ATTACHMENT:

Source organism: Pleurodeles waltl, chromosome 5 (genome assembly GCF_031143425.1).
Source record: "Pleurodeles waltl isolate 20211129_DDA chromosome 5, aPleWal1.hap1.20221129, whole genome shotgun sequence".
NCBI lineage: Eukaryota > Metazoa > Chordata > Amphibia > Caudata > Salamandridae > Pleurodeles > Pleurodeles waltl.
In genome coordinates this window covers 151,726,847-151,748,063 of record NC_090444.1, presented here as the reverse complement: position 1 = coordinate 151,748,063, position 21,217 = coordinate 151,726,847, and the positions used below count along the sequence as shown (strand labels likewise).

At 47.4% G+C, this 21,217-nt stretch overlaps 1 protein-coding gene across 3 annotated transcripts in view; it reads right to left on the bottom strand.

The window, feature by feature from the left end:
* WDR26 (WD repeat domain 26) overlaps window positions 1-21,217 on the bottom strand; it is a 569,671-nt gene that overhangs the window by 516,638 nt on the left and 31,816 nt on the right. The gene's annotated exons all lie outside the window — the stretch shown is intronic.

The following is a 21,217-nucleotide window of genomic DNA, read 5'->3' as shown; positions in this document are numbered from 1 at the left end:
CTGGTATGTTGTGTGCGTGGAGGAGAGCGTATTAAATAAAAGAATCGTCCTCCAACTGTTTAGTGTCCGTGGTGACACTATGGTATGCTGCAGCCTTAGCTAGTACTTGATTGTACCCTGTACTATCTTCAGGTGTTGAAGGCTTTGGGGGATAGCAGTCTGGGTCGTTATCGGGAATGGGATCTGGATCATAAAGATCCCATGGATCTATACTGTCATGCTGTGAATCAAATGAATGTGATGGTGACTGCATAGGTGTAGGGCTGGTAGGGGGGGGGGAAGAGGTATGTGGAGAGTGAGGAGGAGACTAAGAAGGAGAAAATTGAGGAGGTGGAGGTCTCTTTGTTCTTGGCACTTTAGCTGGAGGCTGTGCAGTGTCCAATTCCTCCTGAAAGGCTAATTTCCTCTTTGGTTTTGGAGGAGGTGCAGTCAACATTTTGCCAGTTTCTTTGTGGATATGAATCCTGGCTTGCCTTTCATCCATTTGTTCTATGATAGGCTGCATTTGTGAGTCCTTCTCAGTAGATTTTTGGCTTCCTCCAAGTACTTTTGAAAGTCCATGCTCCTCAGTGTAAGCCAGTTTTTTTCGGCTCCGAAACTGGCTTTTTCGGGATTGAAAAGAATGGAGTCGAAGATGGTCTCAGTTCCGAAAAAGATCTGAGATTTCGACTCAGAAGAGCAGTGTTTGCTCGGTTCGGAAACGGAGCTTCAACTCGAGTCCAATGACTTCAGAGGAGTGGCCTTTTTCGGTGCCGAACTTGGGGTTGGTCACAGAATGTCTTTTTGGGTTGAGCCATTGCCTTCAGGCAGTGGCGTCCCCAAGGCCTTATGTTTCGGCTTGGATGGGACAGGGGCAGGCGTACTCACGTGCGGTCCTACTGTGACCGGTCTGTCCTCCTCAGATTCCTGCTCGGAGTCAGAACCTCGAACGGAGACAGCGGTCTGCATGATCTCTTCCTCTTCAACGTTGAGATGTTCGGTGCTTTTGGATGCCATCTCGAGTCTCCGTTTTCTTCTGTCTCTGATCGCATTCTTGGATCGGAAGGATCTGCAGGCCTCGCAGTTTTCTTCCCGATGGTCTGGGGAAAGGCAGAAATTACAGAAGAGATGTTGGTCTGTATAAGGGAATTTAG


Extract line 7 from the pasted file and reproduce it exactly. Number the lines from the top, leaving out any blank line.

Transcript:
* WDR26 (WD repeat domain 26) overlaps window positions 1-21,217 on the bottom strand; it is a 569,671-nt gene that overhangs the window by 516,638 nt on the left and 31,816 nt on the right. The gene's annotated exons all lie outside the window — the stretch shown is intronic.